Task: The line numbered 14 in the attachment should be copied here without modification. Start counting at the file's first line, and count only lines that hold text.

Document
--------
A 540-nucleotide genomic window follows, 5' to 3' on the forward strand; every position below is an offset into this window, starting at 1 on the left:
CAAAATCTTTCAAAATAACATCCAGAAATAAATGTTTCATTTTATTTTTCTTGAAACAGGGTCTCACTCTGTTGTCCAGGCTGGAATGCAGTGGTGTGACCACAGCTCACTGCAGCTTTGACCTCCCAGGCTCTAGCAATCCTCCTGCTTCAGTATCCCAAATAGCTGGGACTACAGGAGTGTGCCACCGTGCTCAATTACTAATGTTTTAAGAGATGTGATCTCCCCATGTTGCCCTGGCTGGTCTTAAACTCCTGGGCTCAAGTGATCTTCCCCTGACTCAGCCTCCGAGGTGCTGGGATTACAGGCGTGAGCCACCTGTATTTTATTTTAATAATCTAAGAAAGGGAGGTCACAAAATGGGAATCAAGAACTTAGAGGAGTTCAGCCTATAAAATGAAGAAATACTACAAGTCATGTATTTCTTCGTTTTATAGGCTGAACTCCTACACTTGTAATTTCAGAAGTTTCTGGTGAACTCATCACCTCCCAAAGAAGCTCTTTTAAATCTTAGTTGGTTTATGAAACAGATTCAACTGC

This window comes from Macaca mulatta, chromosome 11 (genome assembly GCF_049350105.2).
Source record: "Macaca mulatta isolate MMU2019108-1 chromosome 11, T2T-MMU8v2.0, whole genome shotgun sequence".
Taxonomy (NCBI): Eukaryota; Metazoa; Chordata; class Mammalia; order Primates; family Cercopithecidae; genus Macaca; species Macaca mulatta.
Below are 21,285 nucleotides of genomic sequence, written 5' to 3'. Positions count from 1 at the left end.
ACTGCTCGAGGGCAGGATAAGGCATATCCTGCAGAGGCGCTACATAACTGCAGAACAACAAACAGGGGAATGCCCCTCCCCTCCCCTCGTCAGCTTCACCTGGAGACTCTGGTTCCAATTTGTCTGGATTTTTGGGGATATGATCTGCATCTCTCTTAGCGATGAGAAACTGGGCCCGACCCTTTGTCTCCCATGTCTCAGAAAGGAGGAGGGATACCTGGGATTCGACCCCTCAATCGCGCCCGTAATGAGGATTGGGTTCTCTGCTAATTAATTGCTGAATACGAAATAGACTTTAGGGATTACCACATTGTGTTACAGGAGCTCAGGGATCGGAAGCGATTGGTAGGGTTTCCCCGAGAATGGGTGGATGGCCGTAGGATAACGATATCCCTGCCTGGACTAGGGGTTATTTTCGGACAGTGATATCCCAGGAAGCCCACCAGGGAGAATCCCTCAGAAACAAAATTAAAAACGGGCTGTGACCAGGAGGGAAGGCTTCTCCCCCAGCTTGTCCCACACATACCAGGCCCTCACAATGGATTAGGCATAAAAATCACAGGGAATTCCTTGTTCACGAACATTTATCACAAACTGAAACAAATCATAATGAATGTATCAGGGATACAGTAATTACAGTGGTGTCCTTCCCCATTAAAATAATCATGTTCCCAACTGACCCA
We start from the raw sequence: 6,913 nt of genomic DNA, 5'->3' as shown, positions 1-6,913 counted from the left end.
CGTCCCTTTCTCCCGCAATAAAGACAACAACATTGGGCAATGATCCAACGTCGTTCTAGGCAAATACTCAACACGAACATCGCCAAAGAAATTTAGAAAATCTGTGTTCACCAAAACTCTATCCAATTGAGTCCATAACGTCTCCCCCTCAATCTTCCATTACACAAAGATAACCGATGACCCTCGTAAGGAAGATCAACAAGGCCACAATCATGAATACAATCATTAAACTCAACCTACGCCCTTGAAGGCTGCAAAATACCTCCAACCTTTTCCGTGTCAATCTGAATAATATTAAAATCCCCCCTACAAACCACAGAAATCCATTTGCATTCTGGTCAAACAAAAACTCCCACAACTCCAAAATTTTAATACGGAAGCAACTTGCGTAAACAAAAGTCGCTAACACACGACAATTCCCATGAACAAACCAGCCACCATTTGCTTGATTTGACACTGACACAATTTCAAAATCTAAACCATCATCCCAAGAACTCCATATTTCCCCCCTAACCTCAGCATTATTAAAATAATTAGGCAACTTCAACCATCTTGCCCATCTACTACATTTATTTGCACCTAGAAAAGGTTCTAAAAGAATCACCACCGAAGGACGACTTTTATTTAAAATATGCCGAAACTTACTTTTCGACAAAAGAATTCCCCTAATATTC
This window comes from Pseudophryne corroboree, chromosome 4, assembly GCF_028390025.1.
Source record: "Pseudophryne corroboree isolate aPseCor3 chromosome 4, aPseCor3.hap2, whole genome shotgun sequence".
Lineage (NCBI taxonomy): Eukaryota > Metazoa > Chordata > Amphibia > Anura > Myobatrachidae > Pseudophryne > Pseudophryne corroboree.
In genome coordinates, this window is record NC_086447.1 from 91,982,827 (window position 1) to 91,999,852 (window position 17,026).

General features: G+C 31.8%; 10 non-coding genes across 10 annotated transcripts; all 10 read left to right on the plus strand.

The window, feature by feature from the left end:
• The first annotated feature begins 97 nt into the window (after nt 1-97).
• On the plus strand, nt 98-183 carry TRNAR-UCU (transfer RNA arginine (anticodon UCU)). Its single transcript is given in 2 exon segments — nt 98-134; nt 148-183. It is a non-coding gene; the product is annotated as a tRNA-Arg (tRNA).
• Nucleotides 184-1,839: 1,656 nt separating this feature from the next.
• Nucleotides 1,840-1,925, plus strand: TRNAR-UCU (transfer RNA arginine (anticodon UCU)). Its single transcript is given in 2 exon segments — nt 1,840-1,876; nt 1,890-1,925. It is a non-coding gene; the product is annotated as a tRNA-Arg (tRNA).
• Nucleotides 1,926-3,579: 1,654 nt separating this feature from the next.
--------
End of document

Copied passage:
General features: G+C 31.8%; 10 non-coding genes across 10 annotated transcripts; all 10 read left to right on the plus strand.